Fuel tank capacity has been upped from 600 litres to a hefty 1000 litres – enough for 12-hour stints.

While the 5000 is the first tractor over 500hp to get a stepless, continuously variable transmission, the 4500 model we tested is also a newcomer to CVT world. The 50kph ZF Eccom 4.5 is one of the most sophisticated transmissions on the market, according to Claas. We’re not sure that there is much else on the market to rival it so the German giant was probably limited in its choice.

To get going, it’s all pretty standard CVT stuff. Dial in a speed and choose which mode you want to work in, then put your foot on the throttle and go. There’s no joystick control setting, however, there is the usual auto and optional manual modes should the driver want to take control of engine revs for themselves.

What makes the gearbox different is that speeds of 0.05kph to 50kph can be achieved in both forward and reverse, a first for this size tractor.

Up in the four-post cab there have been some major changes. The whole console layout is brand new and there’s a tactile computer-style mouse control that offers finger- and thumb-controls for pretty much everything.

Left and right movements dictate direction, which can be also controlled via a toggle switch on top. It lacks a neutral setting though, so you have to pay particularly close attention when coming to a halt.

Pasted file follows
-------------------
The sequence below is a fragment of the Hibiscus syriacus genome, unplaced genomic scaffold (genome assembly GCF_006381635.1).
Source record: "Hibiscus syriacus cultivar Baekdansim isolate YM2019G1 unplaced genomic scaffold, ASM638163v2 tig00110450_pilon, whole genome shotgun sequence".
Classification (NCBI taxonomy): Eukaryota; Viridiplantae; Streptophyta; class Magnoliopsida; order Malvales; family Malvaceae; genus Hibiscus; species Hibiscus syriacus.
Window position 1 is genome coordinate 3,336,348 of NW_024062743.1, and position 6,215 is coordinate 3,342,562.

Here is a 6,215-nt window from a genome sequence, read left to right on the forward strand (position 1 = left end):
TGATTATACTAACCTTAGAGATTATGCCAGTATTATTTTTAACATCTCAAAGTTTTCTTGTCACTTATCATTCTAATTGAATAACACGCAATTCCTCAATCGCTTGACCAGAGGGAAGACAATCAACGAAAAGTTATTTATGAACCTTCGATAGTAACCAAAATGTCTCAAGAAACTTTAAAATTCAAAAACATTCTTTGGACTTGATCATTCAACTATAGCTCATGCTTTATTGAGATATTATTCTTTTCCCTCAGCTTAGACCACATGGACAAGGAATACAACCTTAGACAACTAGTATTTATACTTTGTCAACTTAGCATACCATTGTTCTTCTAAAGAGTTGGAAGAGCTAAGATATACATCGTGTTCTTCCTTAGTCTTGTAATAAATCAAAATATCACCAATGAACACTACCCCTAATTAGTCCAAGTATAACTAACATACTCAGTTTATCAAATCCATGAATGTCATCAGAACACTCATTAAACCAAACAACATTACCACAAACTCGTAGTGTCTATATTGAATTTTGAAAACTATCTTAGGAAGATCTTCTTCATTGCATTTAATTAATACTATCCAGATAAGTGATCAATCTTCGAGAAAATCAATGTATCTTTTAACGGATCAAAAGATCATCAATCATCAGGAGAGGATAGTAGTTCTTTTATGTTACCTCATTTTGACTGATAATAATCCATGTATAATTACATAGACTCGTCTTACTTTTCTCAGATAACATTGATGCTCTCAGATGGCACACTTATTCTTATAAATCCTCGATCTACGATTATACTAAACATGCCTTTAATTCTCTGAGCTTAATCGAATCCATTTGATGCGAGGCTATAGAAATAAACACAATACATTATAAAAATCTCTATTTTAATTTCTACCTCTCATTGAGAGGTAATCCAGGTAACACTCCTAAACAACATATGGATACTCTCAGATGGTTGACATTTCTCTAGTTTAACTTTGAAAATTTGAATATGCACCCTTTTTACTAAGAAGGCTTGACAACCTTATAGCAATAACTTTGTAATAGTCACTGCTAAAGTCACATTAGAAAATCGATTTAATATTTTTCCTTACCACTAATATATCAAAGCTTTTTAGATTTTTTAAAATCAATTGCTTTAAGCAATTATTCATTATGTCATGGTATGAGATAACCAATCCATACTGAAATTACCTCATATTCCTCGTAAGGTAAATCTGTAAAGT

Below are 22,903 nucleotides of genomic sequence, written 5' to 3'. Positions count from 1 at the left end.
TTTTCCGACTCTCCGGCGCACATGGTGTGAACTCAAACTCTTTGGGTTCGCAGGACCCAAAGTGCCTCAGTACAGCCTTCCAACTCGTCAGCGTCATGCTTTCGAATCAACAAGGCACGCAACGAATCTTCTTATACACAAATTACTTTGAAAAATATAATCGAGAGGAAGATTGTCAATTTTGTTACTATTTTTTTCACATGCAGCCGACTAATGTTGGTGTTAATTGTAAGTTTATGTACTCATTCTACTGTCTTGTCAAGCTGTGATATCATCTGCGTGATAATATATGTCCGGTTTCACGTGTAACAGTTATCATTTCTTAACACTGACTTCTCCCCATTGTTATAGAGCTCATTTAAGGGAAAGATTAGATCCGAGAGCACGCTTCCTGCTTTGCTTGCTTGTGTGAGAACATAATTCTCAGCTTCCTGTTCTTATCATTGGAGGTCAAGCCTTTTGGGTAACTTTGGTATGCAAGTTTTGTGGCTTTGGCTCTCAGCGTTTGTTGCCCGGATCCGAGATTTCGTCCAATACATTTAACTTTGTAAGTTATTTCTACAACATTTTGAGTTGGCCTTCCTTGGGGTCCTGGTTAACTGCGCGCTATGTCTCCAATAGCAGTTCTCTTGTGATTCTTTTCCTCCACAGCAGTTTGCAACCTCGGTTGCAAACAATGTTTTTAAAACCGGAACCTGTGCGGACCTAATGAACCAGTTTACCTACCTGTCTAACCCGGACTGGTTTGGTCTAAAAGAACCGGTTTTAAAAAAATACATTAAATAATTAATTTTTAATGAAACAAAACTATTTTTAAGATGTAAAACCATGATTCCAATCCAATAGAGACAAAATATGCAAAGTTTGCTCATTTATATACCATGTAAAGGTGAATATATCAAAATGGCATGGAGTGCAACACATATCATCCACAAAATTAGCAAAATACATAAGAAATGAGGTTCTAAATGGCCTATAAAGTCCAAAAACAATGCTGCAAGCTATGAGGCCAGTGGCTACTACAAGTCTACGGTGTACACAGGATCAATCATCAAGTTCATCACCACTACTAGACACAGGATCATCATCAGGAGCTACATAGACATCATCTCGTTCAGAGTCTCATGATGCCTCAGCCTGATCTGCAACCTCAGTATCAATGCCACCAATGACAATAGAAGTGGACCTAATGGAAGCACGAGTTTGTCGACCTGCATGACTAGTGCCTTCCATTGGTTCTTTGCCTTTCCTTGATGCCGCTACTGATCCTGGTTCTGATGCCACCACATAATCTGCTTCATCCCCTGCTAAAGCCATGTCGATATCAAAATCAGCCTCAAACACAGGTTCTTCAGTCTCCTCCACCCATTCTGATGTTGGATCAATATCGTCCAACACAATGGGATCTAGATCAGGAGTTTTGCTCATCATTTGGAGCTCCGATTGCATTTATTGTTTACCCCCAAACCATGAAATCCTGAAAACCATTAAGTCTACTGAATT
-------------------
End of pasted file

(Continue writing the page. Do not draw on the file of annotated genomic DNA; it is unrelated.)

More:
The same as that used in Claas Jaguar forage harvesters, the Cebis computer control allows operators to access functions in three ways, either manually working through the menus or via the programmable rotary dial which allows quick access to chosen screens. “Hot Keys” allow further quick access to a number of preset settings primarily for transmission, engine and linkage. Having all these options gets a bit tricky to remember, but there’s a handy escape button to get home should it all prove too much.

For side slopes, there’s an intuitive joystick-controllable feature that allows drivers to crab the rear wheels. Although disconcerting at first, it doesn’t take long to get used to. There are auto and four-wheel steering settings, too.

As you would expect, both 4500 and 5000 models come fully GPS and autosteer ready, all controlled via the Cebis terminal. Both can be configured to work with Claas’ performance-monitoring and fault-diagnosis telematics system, transferring data back to the farm office or dealer workshop.

Sticking 500hp under the bonnet, Claas has sacrificed forwards visibility. Views down to the front weight are pretty much non-existent – a potential problem for road-work.

Operators can choose from up to six spool valves at the rear and two at the front. The pump puts out an impressive 205-litres/min with a separate circuit for steering and brakes.

The Cat III front linkage can cope with 8.4t and is just right for carrying a front press or extra hopper for a seed drill, with handy lift and lower buttons to help operators control things from the front.

The rear linkage can lift a massive 13.6t and there’s a choice of a clevis, piton fixing or ball-coupling. Up behind the cab, there’s another ball-hitch for swan-neck tankers or trailers.

On the road, the new Xerion settles in rather well, with revs dropping to a sedate 1500rpm at 50kph. It’s quite a bit different to driving the smaller models, partly due to the driving position. Instead of being perched on top of the machine, it feels far more like a conventional tractor.

Going down the road, given the big tractor’s size, you get the feeling most other road users would dive into the nearest gateway when meeting you.